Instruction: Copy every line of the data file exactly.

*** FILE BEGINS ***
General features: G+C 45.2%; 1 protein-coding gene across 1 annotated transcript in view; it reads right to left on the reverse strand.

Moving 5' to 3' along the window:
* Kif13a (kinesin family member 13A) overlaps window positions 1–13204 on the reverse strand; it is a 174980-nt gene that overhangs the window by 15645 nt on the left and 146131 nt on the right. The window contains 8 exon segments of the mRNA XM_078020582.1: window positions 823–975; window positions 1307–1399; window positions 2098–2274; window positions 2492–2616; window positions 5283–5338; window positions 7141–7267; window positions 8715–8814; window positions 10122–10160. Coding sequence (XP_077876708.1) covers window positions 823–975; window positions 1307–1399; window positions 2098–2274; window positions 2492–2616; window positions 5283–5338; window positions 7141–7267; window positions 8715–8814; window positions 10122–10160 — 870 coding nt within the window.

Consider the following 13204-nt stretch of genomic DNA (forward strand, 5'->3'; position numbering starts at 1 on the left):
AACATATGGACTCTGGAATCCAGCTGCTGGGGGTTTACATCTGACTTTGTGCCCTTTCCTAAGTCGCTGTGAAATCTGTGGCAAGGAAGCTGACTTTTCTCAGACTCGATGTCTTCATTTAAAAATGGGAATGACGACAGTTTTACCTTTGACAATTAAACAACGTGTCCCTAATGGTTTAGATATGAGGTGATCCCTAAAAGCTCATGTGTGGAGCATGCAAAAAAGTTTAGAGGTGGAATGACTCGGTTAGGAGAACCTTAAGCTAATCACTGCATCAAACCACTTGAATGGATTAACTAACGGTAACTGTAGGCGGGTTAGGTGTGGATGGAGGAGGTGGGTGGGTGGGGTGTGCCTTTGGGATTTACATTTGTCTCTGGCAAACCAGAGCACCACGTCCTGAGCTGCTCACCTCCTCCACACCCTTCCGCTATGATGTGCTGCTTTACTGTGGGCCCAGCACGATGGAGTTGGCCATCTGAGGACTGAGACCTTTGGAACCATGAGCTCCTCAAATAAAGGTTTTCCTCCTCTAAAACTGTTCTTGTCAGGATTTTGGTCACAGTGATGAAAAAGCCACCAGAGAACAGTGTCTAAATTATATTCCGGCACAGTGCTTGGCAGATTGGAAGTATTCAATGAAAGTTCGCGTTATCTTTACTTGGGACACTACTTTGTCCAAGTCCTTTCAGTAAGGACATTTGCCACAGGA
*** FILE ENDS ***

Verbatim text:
General features: G+C 45.2%; 1 protein-coding gene across 1 annotated transcript in view; it reads right to left on the reverse strand.

Moving 5' to 3' along the window:
* Kif13a (kinesin family member 13A) overlaps window positions 1–13204 on the reverse strand; it is a 174980-nt gene that overhangs the window by 15645 nt on the left and 146131 nt on the right. The window contains 8 exon segments of the mRNA XM_078020582.1: window positions 823–975; window positions 1307–1399; window positions 2098–2274; window positions 2492–2616; window positions 5283–5338; window positions 7141–7267; window positions 8715–8814; window positions 10122–10160. Coding sequence (XP_077876708.1) covers window positions 823–975; window positions 1307–1399; window positions 2098–2274; window positions 2492–2616; window positions 5283–5338; window positions 7141–7267; window positions 8715–8814; window positions 10122–10160 — 870 coding nt within the window.

Consider the following 13204-nt stretch of genomic DNA (forward strand, 5'->3'; position numbering starts at 1 on the left):
AACATATGGACTCTGGAATCCAGCTGCTGGGGGTTTACATCTGACTTTGTGCCCTTTCCTAAGTCGCTGTGAAATCTGTGGCAAGGAAGCTGACTTTTCTCAGACTCGATGTCTTCATTTAAAAATGGGAATGACGACAGTTTTACCTTTGACAATTAAACAACGTGTCCCTAATGGTTTAGATATGAGGTGATCCCTAAAAGCTCATGTGTGGAGCATGCAAAAAAGTTTAGAGGTGGAATGACTCGGTTAGGAGAACCTTAAGCTAATCACTGCATCAAACCACTTGAATGGATTAACTAACGGTAACTGTAGGCGGGTTAGGTGTGGATGGAGGAGGTGGGTGGGTGGGGTGTGCCTTTGGGATTTACATTTGTCTCTGGCAAACCAGAGCACCACGTCCTGAGCTGCTCACCTCCTCCACACCCTTCCGCTATGATGTGCTGCTTTACTGTGGGCCCAGCACGATGGAGTTGGCCATCTGAGGACTGAGACCTTTGGAACCATGAGCTCCTCAAATAAAGGTTTTCCTCCTCTAAAACTGTTCTTGTCAGGATTTTGGTCACAGTGATGAAAAAGCCACCAGAGAACAGTGTCTAAATTATATTCCGGCACAGTGCTTGGCAGATTGGAAGTATTCAATGAAAGTTCGCGTTATCTTTACTTGGGACACTACTTTGTCCAAGTCCTTTCAGTAAGGACATTTGCCACAGGA